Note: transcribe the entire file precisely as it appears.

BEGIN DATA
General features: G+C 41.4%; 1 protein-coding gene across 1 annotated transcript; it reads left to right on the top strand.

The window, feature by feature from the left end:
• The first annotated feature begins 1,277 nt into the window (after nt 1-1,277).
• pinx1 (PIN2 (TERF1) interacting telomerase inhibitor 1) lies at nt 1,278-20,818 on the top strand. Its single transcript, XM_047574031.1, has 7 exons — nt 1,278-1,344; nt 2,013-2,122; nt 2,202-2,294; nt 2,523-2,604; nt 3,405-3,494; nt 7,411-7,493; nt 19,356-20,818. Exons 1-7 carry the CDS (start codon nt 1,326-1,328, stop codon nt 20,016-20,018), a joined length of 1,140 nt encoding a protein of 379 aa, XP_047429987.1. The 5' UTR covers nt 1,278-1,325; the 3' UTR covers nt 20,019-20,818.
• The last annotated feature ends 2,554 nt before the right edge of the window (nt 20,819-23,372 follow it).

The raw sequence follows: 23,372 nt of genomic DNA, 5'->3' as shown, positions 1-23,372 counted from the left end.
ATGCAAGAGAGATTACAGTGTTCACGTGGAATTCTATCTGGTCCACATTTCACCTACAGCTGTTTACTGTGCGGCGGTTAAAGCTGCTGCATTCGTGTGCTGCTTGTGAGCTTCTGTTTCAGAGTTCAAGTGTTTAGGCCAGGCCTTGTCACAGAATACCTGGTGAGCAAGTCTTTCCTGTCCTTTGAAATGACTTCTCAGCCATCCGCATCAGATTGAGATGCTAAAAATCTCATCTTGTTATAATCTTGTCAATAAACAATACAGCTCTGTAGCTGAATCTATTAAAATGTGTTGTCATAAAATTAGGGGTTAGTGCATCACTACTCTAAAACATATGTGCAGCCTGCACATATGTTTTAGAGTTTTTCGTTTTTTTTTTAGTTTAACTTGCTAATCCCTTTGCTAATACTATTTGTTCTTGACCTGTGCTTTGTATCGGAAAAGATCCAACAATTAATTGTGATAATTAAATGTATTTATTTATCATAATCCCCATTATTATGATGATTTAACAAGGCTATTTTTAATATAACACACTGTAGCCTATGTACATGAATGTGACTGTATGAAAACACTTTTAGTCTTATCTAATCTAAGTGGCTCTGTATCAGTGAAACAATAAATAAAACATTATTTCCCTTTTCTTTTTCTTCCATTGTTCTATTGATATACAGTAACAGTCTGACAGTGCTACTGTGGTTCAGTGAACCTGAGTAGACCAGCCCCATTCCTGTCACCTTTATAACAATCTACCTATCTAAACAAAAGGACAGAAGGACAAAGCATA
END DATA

General features: G+C 41.4%; 1 protein-coding gene across 1 annotated transcript; it reads left to right on the top strand.

The window, feature by feature from the left end:
• The first annotated feature begins 1,277 nt into the window (after nt 1-1,277).
• pinx1 (PIN2 (TERF1) interacting telomerase inhibitor 1) lies at nt 1,278-20,818 on the top strand. Its single transcript, XM_047574031.1, has 7 exons — nt 1,278-1,344; nt 2,013-2,122; nt 2,202-2,294; nt 2,523-2,604; nt 3,405-3,494; nt 7,411-7,493; nt 19,356-20,818. Exons 1-7 carry the CDS (start codon nt 1,326-1,328, stop codon nt 20,016-20,018), a joined length of 1,140 nt encoding a protein of 379 aa, XP_047429987.1. The 5' UTR covers nt 1,278-1,325; the 3' UTR covers nt 20,019-20,818.
• The last annotated feature ends 2,554 nt before the right edge of the window (nt 20,819-23,372 follow it).

The raw sequence follows: 23,372 nt of genomic DNA, 5'->3' as shown, positions 1-23,372 counted from the left end.
ATGCAAGAGAGATTACAGTGTTCACGTGGAATTCTATCTGGTCCACATTTCACCTACAGCTGTTTACTGTGCGGCGGTTAAAGCTGCTGCATTCGTGTGCTGCTTGTGAGCTTCTGTTTCAGAGTTCAAGTGTTTAGGCCAGGCCTTGTCACAGAATACCTGGTGAGCAAGTCTTTCCTGTCCTTTGAAATGACTTCTCAGCCATCCGCATCAGATTGAGATGCTAAAAATCTCATCTTGTTATAATCTTGTCAATAAACAATACAGCTCTGTAGCTGAATCTATTAAAATGTGTTGTCATAAAATTAGGGGTTAGTGCATCACTACTCTAAAACATATGTGCAGCCTGCACATATGTTTTAGAGTTTTTCGTTTTTTTTTTAGTTTAACTTGCTAATCCCTTTGCTAATACTATTTGTTCTTGACCTGTGCTTTGTATCGGAAAAGATCCAACAATTAATTGTGATAATTAAATGTATTTATTTATCATAATCCCCATTATTATGATGATTTAACAAGGCTATTTTTAATATAACACACTGTAGCCTATGTACATGAATGTGACTGTATGAAAACACTTTTAGTCTTATCTAATCTAAGTGGCTCTGTATCAGTGAAACAATAAATAAAACATTATTTCCCTTTTCTTTTTCTTCCATTGTTCTATTGATATACAGTAACAGTCTGACAGTGCTACTGTGGTTCAGTGAACCTGAGTAGACCAGCCCCATTCCTGTCACCTTTATAACAATCTACCTATCTAAACAAAAGGACAGAAGGACAAAGCATA